Thank you for your consideration, and I look forward to hearing from you very soon.


I will post a rewritten cover letter so you can see what difference it makes to use my suggested changes.

Friday, February 13, 2009

E-Job Search Tools

Twitter, Facebook and LinkedIn - these are the newest mechanisms for job seekers and employers alike.

Twitter has #jobangels, where folks who have and need jobs can post and meet up.

Facebook also has JobAngels, and a growing number of baby boomer and Gen X users. I'm now reconnecting with a ton of high school classmates as well as college pals. While I'm not seeking a job, I can identify the people who might know of jobs, and definitely would be delighted to refer people to those in my network.

LinkedIn already has a reputation for connecting people around jobs. Now, it's expanding its capacity for employment matchmaking. First, it's more pointedly marketing its membership to recruiters who are using keywords to find potentially qualified candidates. Second, it has enhanced its job posting feature, showing jobs are exclusive to LinkedIn as well as jobs on other job e-sites.

Two very cool benefits: When you search by key word, jobs pop up first in the LinkedIn-exclusive tab, and the site identifies people in your network connected to those jobs (1st, 2nd and 3rd degree connections). And when you click on a specific job, it suggests people in your network who might be good for that job. This feature's in beta testing now, and there definitely are glitches - a development officer was not identified as appropriate for a development job!

All of these sites have one thing in common: the more people you connect with, the more expansive your job possibilities and opportunities. Clearly, this business model works for the sites, also, for the more eyeballs on a site, the more appealing it is to advertisers. In this case, it appears to be a win/win/win situation for the sites, job seekers and employers.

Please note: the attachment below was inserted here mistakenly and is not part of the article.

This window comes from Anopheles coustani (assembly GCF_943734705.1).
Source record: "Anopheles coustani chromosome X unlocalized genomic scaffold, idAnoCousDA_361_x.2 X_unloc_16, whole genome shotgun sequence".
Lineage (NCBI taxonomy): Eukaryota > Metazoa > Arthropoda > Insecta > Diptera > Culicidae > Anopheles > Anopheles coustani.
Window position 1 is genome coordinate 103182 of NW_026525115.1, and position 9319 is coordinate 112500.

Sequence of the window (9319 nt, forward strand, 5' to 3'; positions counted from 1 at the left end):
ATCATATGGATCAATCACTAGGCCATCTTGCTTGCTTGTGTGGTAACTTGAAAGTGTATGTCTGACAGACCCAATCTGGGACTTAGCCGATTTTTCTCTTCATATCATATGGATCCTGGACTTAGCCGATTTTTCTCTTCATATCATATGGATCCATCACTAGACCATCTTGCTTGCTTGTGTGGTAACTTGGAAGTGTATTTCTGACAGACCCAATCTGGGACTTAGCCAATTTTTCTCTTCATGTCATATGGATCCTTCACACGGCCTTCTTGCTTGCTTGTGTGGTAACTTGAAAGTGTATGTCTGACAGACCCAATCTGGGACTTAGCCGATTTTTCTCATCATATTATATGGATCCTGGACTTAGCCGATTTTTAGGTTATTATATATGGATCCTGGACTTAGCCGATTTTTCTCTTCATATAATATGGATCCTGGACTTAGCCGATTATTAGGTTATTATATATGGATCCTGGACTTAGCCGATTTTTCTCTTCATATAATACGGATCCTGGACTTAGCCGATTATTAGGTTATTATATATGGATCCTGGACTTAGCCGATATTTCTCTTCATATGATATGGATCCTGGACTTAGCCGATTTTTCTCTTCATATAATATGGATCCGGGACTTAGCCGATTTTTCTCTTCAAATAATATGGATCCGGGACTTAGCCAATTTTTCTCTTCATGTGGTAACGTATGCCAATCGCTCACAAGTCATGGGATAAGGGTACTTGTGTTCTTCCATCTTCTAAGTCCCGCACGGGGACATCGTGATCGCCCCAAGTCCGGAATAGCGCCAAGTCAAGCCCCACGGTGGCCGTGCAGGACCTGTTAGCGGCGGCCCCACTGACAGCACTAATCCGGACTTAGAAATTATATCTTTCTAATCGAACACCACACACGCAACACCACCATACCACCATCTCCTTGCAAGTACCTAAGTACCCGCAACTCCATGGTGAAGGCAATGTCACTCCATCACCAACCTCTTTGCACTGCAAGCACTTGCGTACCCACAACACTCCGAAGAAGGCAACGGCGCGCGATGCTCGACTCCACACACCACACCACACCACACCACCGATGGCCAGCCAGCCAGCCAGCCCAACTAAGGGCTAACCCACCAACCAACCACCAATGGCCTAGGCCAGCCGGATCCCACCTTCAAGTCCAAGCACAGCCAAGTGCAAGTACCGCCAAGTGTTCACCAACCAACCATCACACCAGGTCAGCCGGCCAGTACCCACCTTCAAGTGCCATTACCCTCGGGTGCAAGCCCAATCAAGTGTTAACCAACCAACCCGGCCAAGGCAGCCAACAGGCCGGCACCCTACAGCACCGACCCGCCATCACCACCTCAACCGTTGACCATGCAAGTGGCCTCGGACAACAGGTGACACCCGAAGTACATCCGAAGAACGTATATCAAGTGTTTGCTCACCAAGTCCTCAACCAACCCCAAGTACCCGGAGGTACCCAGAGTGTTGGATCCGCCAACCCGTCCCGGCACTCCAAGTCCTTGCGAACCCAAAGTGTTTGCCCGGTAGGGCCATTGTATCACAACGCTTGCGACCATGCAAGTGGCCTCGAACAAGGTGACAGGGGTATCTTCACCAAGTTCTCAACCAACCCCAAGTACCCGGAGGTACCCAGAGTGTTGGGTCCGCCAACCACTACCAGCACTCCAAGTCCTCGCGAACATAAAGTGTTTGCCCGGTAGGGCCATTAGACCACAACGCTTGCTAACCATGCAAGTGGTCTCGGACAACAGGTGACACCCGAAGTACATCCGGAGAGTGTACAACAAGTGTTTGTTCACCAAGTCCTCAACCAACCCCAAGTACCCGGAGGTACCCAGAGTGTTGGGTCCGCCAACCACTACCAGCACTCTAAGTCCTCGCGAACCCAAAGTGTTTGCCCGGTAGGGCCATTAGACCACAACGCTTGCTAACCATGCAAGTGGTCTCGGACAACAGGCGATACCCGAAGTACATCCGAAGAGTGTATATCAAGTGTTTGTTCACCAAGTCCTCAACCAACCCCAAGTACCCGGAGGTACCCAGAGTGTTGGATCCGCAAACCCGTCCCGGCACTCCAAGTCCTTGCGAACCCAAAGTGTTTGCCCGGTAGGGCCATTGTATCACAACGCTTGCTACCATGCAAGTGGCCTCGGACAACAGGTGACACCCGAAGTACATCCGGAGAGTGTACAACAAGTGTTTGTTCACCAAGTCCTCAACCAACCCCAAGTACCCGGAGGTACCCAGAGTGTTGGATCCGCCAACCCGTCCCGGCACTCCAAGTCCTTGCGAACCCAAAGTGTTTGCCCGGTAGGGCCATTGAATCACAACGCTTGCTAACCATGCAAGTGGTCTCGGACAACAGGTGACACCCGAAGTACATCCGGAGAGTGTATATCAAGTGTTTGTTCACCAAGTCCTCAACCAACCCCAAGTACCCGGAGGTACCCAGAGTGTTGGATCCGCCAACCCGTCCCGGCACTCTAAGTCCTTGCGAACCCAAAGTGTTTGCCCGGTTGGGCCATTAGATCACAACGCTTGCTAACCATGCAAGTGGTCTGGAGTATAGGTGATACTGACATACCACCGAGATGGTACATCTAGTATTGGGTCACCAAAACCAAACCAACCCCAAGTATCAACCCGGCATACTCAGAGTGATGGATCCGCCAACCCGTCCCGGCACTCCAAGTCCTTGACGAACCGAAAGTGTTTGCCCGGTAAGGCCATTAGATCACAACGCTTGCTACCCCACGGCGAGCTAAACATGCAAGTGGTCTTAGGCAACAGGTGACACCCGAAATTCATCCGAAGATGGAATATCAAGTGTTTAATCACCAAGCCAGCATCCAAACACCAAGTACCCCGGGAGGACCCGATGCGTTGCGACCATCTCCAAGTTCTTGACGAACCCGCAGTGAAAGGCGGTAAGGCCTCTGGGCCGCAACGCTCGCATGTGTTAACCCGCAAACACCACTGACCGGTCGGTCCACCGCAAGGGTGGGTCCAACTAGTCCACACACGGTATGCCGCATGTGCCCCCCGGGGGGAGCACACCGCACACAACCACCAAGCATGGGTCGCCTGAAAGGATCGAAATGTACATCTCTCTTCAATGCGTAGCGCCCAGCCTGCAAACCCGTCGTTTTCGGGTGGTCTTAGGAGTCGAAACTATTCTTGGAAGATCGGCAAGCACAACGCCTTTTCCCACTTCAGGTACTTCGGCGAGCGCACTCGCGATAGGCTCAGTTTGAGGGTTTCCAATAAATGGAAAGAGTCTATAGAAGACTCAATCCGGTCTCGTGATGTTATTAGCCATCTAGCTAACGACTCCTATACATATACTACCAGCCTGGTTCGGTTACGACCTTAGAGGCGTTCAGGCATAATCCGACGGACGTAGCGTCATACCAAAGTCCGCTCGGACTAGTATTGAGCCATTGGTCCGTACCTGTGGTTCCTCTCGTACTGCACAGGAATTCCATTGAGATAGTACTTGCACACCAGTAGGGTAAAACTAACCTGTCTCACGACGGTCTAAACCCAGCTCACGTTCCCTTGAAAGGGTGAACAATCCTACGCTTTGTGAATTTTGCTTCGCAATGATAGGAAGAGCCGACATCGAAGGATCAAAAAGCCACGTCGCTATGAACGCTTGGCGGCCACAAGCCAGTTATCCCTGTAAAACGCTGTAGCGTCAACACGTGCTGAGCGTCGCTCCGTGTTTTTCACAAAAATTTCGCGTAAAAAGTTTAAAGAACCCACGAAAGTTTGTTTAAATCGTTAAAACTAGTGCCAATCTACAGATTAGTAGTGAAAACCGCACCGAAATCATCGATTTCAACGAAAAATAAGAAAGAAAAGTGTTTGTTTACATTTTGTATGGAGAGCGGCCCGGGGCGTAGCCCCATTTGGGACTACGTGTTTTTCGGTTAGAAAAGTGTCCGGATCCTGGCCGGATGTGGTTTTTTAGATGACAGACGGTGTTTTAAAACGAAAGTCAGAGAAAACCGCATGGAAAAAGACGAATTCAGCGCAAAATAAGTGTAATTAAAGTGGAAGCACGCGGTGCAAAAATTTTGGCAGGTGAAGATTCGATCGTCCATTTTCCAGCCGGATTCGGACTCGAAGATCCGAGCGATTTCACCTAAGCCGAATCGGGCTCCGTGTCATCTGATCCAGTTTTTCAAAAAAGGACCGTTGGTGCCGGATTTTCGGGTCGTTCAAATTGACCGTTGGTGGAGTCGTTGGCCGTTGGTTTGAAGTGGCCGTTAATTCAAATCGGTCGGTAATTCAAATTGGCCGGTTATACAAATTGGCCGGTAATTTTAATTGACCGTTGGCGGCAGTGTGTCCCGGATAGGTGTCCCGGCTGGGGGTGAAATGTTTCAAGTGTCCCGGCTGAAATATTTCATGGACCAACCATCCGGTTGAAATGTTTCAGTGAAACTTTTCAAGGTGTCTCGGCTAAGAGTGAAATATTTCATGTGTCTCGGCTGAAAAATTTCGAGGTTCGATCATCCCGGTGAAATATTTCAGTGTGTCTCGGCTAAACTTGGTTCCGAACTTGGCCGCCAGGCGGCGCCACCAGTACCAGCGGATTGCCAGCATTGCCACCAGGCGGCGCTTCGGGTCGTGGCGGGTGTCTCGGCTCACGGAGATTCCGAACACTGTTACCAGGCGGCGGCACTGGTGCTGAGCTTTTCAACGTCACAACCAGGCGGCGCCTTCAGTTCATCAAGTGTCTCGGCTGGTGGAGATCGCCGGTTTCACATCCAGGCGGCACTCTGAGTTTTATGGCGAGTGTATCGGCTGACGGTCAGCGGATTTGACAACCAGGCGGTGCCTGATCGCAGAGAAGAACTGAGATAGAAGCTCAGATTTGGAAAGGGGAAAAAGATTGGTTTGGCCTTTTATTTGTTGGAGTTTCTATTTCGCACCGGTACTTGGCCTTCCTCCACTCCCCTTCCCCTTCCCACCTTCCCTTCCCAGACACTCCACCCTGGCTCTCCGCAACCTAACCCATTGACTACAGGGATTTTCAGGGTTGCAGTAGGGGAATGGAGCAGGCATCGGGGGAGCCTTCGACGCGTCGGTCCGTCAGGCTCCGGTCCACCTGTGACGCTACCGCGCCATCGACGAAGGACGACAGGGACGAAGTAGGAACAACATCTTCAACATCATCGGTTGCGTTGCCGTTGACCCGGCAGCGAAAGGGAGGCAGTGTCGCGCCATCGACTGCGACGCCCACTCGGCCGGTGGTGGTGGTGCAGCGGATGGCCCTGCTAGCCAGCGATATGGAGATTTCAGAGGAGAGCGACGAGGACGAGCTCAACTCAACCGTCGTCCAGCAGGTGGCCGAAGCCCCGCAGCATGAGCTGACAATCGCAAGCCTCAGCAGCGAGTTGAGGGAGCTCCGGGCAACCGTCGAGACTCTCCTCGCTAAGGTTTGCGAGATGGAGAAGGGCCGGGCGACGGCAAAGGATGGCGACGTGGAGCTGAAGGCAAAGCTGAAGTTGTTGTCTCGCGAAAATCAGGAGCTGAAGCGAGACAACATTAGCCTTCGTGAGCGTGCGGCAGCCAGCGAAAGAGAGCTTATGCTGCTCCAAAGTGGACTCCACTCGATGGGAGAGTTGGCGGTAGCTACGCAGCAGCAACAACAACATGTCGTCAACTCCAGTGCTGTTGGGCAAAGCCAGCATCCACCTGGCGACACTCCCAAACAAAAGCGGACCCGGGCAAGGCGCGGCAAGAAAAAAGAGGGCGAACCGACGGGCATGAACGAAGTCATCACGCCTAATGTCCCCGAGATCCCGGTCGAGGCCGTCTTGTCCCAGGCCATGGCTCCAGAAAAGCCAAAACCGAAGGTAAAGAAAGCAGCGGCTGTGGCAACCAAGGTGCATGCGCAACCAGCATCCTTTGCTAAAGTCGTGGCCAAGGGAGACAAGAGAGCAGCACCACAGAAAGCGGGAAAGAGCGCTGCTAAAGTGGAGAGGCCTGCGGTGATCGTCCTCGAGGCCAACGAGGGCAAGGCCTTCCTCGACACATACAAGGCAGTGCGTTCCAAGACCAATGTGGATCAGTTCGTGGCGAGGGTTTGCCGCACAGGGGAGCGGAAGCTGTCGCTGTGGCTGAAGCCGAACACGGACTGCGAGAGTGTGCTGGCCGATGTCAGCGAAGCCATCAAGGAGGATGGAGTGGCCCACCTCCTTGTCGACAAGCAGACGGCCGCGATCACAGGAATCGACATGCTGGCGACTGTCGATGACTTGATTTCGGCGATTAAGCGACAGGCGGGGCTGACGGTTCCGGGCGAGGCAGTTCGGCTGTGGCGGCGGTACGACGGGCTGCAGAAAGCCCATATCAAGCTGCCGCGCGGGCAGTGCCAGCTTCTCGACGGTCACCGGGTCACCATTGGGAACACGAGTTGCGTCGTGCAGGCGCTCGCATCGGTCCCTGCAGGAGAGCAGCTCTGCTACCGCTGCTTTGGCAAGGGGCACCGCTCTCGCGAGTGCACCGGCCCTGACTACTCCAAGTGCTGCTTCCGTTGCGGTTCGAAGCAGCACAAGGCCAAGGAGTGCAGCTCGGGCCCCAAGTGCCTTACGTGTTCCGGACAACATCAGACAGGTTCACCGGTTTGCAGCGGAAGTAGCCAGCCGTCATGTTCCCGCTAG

Thursday, February 12, 2009

Lessons from Spain on Economic Rebooting

Spain's economic downturn began well before that in the US. One can see photos of huge housing developments outside Madrid lying virtually empty. Jobs and credit are scarce. Today unemployment is over 15%. As a result, entrepreneurship is again on the rise after declining post-Internet bubble and 9/11.

In the Universia-Knowledge@Wharton article "Innovation ‘Out of Necessity’: Entrepreneurship during a Downturn," Ignacio de la Vega, director of the IE Business School’s Center for Entrepreneurial Management and president of the Global Entrepreneurship Monitor (GEM), says "since there are fewer job opportunities today, many unemployed people will have to look for refuge in self-employment."

Obviously, there are obstacles to successful entrepreneurial activity - fear of failure, lack of financing, diminished demand for goods and services in this down-turning economy, and increased competition locally and globally. None are easy for the individual entrepreneur to deal with - de la Vega suggests a variety of government interventions to encourage banks to ease credit availability and lessen the tax burden on entrepreneurial activities.

In line with the turning to entrepreneurship out of necessity, Spain's "typical entrepreneur is maturing and aging." De la Vega suggests that this can be advantageous because more mature entrepreneurs have more knowledge of their sectors and industries. This will help entrepreneurs develop more competitive businesses, even in this very tough environment.

Regarding financing, [t]he entrepreneur contributes part of the funding from his own pocket, which means that there are fewer and fewer [external] sources of funding.